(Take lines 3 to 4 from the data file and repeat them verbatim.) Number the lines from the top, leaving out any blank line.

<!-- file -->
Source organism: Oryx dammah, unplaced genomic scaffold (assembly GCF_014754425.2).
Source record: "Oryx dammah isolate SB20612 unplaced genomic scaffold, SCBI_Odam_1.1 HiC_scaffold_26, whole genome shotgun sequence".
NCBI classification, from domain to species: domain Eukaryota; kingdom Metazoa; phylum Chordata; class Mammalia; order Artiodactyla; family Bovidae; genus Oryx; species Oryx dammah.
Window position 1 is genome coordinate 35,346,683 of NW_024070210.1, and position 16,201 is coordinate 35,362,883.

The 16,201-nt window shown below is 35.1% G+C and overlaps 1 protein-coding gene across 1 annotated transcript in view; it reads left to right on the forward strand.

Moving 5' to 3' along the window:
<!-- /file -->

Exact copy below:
NCBI classification, from domain to species: domain Eukaryota; kingdom Metazoa; phylum Chordata; class Mammalia; order Artiodactyla; family Bovidae; genus Oryx; species Oryx dammah.
Window position 1 is genome coordinate 35,346,683 of NW_024070210.1, and position 16,201 is coordinate 35,362,883.